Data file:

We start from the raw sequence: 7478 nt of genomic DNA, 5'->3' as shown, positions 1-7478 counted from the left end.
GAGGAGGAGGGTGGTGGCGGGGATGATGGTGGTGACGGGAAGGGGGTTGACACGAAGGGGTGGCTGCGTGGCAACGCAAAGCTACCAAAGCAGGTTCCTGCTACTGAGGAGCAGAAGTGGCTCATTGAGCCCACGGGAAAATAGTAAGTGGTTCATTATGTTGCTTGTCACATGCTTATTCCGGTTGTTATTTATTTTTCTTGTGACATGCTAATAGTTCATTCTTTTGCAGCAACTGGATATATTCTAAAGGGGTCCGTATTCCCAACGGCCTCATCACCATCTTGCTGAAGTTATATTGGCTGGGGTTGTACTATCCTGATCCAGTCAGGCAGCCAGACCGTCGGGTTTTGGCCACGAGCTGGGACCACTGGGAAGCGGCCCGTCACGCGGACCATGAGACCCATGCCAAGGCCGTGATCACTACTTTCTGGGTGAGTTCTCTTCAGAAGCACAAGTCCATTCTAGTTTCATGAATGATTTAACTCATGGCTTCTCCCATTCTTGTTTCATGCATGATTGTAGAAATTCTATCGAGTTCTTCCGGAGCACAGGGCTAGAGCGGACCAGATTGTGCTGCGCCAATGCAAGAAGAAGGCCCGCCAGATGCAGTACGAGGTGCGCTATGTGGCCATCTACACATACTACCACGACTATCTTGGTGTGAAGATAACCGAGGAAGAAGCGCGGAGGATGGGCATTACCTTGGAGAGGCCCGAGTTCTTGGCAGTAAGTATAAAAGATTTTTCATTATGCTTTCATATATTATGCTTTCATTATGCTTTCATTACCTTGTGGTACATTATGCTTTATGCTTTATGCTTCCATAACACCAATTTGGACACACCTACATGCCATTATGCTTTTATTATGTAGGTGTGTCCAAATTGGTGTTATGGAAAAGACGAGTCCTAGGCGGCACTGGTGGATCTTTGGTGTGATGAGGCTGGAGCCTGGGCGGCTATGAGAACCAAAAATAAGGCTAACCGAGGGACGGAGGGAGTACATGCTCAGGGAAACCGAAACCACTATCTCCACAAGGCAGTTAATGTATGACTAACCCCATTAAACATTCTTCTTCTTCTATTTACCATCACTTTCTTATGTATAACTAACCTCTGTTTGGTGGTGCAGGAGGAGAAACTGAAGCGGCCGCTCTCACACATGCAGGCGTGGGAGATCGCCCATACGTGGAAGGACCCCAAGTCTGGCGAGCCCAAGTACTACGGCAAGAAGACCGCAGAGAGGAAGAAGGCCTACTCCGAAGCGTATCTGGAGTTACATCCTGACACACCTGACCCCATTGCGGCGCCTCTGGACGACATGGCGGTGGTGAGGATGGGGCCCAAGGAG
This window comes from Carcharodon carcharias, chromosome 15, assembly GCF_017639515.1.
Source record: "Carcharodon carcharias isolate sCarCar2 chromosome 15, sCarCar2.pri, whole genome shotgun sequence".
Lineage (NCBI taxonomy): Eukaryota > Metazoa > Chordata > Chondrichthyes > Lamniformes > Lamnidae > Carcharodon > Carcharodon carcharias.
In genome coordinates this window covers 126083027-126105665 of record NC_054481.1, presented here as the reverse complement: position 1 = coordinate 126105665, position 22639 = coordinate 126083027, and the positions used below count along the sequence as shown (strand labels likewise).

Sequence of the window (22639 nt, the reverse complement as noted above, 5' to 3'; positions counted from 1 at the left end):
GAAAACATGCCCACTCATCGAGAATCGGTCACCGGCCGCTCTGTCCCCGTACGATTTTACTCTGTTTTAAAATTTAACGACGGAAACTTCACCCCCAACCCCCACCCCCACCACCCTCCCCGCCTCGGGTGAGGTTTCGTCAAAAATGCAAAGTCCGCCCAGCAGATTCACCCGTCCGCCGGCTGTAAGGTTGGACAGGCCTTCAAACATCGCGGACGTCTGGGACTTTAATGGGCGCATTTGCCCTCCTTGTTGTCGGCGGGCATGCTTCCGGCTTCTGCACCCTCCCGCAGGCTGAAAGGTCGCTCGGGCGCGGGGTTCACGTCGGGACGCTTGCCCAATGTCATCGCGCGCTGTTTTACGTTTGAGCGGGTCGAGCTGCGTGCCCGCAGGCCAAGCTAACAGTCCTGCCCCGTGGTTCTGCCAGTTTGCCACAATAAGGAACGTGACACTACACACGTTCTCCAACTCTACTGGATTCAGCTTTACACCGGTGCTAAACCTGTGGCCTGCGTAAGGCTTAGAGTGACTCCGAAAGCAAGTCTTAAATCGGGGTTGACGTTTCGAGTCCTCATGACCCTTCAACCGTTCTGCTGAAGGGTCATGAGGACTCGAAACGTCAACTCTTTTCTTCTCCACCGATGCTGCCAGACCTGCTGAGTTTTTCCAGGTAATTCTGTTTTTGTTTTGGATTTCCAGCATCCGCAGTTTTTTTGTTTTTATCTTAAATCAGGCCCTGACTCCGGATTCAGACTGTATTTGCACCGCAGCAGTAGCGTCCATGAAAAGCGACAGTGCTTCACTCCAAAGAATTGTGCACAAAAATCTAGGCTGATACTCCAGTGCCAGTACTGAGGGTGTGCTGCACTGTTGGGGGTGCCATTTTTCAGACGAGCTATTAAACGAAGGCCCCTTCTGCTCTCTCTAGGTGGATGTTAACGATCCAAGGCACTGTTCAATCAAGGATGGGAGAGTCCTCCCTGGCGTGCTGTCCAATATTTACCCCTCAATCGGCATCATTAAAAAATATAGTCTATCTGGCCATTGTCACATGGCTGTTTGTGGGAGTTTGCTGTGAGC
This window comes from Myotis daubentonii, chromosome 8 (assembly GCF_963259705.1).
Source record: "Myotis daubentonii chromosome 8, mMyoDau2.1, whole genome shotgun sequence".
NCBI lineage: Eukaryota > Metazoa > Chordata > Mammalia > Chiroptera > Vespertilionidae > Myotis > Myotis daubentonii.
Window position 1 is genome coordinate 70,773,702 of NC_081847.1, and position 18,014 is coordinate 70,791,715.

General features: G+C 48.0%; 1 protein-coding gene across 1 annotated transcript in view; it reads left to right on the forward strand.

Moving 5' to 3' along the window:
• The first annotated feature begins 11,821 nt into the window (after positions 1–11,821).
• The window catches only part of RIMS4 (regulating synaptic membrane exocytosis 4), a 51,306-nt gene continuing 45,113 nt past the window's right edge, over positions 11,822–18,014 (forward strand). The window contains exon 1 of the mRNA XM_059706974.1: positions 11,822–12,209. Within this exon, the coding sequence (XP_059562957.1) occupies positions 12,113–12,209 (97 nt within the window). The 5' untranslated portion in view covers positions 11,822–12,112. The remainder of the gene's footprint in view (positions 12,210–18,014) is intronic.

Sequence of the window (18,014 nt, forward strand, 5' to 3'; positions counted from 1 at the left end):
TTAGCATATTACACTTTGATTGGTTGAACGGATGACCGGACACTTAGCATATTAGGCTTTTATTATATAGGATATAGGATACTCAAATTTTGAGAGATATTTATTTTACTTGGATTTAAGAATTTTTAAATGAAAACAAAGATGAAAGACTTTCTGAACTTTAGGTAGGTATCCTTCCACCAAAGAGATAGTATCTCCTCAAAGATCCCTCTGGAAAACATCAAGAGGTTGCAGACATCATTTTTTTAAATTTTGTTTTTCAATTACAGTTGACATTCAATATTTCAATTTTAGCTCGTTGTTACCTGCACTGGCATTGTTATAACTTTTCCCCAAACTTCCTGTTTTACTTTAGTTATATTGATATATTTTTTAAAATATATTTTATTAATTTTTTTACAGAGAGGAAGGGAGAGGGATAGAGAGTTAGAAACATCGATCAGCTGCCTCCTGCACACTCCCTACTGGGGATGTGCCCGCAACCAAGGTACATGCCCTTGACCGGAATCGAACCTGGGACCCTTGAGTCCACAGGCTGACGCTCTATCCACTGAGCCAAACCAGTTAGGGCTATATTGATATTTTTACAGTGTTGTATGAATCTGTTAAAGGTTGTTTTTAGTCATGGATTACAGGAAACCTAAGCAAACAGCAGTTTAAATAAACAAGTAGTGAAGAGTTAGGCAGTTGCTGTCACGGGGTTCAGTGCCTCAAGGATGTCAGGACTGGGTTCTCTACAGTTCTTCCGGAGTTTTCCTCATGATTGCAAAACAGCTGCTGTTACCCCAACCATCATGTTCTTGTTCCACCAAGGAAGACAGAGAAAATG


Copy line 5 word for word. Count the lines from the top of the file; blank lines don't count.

Lineage (NCBI taxonomy): Eukaryota > Metazoa > Chordata > Chondrichthyes > Lamniformes > Lamnidae > Carcharodon > Carcharodon carcharias.